Will a New Glass Battery deliver on the End of Oil?


John GoodenoughCockrell School of Engineering

❝ Electric car purchases have been on the rise lately, posting an estimated 60 percent growth rate last year. They’re poised for rapid adoption by 2022, when EVs are projected to cost the same as internal combustion cars. However, these estimates all presume the incumbent lithium-ion battery remains the go-to EV power source. So, when researchers this week at the University of Texas at Austin unveiled a new, promising lithium- or sodium-glass battery technology, it threatened to accelerate even rosy projections for battery-powered cars.

❝ “I think we have the possibility of doing what we’ve been trying to do for the last 20 years,” says John Goodenough, coinventor of the now ubiquitous lithium-ion battery and emeritus professor at the Cockrell School of Engineering at the University of Texas, Austin. “That is, to get an electric car that will be competitive in cost and convenience with the internal combustion engine.” Goodenough added that this new battery technology could also store intermittent solar and wind power on the electric grid.

❝ Yet, the world has seen alleged game-changing battery breakthroughs come to naught before…So, on whose authority might one claim a glass battery could be any different?

For starters, Donald Sadoway’s. Sadoway, a preeminent battery researcher and MIT materials science and engineering professor, says, “When John Goodenough makes an announcement, I pay attention. He’s tops in the field and really a fantastic scientist. So, his pronouncements are worth listening to.”…

❝ The new battery technology uses a form of glass, doped with reactive “alkali” metals like lithium or sodium, as the battery’s electrolyte…

They find, for instance, that the lithium- or sodium-glass battery has three times the energy storage capacity of a comparable lithium-ion battery. But its electrolyte is neither flammable nor volatile, and it doesn’t appear to build up the spiky “dendrites” that have plagued lithium-ions as they charge and discharge repeatedly and can ultimately short out, causing battery fires…

❝ Moreover, says…battery codeveloper Maria Helena Braga, a visiting research fellow at UT Austin and engineering professor at the University of Porto in Portugal, the glass battery charges in “minutes rather than hours.” This, she says, is because the lithium- or sodium-doped glass endows the battery with a far greater capacity to store energy in the electric field. So, the battery can, in this sense, behave a little more like a lightning-fast supercapacitor…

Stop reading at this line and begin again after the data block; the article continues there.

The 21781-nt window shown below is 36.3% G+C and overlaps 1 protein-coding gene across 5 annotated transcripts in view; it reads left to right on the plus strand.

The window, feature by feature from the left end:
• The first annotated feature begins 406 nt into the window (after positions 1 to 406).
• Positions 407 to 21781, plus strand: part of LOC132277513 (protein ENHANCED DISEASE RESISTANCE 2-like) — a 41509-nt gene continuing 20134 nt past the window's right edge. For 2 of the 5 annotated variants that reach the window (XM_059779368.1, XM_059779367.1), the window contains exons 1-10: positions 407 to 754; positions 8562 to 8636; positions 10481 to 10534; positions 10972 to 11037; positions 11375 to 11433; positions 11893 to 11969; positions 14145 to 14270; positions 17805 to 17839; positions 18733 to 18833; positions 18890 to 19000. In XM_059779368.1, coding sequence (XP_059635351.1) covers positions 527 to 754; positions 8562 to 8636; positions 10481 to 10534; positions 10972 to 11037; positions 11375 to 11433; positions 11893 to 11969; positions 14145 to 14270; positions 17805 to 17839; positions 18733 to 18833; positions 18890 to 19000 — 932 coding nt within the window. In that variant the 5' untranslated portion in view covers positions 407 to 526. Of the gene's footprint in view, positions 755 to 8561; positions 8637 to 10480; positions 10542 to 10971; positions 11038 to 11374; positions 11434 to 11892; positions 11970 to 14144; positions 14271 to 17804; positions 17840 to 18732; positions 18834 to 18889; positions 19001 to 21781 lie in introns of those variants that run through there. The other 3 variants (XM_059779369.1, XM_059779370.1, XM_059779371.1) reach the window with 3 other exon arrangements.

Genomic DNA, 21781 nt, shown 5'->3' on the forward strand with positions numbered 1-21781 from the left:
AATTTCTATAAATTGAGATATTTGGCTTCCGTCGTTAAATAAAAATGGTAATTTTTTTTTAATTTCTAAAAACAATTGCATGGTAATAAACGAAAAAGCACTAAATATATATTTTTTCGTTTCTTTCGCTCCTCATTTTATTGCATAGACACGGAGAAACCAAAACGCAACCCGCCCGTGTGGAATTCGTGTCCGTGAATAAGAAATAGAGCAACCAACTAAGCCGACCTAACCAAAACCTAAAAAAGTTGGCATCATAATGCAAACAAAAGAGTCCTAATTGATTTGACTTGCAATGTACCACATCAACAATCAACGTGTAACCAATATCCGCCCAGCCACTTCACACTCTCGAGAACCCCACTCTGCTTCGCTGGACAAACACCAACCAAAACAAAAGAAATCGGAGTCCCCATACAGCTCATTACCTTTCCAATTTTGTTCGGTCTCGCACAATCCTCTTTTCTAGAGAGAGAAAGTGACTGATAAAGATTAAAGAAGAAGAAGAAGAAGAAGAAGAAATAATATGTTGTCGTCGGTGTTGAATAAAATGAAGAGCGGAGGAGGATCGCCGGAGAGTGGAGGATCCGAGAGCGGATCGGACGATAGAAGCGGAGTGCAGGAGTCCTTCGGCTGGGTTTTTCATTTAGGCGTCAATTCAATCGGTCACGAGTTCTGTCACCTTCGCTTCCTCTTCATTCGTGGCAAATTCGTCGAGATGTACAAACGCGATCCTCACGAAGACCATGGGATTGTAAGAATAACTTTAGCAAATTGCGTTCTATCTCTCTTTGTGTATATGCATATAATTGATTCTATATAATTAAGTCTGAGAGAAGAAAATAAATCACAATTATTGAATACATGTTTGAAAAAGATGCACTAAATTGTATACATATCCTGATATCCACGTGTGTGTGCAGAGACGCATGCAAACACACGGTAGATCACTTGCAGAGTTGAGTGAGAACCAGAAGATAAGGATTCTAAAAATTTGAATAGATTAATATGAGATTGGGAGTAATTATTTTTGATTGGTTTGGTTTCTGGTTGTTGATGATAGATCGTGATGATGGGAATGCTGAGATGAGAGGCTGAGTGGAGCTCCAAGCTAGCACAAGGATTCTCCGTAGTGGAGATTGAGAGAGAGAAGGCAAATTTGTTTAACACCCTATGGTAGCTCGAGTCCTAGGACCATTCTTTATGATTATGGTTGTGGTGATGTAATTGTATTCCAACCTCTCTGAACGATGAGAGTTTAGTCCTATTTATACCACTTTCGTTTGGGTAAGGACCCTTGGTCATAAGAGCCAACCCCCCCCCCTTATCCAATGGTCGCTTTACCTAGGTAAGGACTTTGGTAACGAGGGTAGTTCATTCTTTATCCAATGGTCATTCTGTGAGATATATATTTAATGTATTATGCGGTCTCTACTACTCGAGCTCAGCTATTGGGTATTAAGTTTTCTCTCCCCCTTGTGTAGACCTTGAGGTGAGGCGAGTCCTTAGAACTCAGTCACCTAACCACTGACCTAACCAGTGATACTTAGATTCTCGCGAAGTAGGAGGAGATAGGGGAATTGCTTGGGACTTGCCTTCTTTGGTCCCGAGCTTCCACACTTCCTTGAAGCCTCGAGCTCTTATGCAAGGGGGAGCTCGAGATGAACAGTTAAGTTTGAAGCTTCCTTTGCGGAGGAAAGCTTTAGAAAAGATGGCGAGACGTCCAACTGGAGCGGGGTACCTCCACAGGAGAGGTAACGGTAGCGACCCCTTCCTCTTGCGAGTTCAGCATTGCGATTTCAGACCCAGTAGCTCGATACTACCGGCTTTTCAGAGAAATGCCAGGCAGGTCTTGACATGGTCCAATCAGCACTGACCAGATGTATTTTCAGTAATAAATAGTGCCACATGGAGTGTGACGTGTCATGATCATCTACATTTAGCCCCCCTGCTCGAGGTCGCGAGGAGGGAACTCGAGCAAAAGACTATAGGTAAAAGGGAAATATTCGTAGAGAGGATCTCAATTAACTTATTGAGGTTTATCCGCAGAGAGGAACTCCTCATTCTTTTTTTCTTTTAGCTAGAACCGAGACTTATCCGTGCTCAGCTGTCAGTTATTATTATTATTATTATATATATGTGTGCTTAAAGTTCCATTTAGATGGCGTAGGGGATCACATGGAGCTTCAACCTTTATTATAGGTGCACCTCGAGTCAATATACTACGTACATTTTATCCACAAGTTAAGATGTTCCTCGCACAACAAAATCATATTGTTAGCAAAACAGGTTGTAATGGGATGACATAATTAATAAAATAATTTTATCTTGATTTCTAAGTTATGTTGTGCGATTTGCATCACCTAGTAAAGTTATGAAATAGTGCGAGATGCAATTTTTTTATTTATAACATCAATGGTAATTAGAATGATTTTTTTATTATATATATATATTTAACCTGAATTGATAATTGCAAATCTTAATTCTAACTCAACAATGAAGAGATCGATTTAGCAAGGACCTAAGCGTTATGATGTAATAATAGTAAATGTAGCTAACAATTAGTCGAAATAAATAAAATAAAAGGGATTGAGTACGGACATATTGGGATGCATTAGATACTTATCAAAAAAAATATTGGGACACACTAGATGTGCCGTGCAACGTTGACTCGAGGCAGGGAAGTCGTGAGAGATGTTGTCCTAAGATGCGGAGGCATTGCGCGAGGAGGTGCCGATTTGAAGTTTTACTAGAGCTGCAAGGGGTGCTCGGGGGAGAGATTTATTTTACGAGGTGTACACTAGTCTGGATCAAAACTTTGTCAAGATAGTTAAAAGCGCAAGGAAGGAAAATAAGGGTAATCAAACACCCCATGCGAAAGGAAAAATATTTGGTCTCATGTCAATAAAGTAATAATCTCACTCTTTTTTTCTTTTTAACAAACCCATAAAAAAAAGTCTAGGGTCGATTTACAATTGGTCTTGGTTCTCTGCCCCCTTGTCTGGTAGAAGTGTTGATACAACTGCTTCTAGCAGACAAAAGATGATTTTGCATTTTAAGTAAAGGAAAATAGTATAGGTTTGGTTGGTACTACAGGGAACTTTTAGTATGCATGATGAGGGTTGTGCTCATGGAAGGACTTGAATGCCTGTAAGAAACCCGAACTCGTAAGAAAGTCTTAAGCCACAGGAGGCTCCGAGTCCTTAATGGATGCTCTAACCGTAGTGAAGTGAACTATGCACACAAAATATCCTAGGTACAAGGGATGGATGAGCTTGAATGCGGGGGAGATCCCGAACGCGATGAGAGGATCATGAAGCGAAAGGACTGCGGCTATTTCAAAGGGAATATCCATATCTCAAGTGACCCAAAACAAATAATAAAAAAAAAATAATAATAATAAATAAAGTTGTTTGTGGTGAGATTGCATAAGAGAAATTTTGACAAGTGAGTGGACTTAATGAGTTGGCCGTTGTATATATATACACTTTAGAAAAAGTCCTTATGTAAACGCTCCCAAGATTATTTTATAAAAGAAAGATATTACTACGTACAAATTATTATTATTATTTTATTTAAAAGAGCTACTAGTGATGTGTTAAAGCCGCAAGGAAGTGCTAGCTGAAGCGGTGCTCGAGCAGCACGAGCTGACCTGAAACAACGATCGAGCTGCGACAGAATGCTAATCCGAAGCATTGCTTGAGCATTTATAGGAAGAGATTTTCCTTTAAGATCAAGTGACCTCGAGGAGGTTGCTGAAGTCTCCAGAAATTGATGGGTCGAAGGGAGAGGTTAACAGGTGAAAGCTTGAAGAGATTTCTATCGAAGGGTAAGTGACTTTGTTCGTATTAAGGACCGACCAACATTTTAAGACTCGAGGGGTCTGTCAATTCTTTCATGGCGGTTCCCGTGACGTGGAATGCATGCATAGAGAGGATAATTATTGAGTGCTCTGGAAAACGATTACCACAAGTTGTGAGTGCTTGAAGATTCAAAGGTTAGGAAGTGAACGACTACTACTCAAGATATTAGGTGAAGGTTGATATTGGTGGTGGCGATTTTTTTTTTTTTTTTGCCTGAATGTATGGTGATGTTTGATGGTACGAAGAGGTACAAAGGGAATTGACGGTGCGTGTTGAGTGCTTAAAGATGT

…Braga says, early tests of their technology suggest it’s also capable of perhaps thousands of charge-discharge cycles, and could perform well in both extremely cold and hot weather…And if they can switch the battery’s ionic messenger atom from lithium to sodium, the researchers could even source the batteries more reliably and sustainably. Rather than turning to controversial mining operations in a few South American countries for lithium, they’d be able to source sodium in essentially limitless supply from the world’s seawater…

❝ If Goodenough, Braga, and collaborators can ramp up their technology, there would clearly be plenty of upsides. Goodenough says the team’s anode and electrolyte are more or less ready for prime time. But they’re still figuring out if and how they can make a cathode that will bring the promise of their technology to the commercial marketplace.

“The next step is to verify that the cathode problem is solved,” Goodenough says. “And when we do [that] we can scale up to large-scale cells. So far, we’ve made jelly-roll cells, and it looks like they’re working fairly well. So I’m fairly optimistic we’ll get there. But the development is going to be with the battery manufacturers. I don’t want to do development. I don’t want to be going into business. I’m 94. I don’t need the money.”

Gotta love for-real researchers who would rather be exploring the inner space of new opportunities, qualitative discovery – instead of playing entrepreneur and building the next technology startup to an IPO.

Thanks, SmartAlix

Leave a Reply

Fill in your details below or click an icon to log in:

WordPress.com Logo

You are commenting using your WordPress.com account. Log Out / Change )

Twitter picture

You are commenting using your Twitter account. Log Out / Change )

Facebook photo

You are commenting using your Facebook account. Log Out / Change )

Google+ photo

You are commenting using your Google+ account. Log Out / Change )

Connecting to %s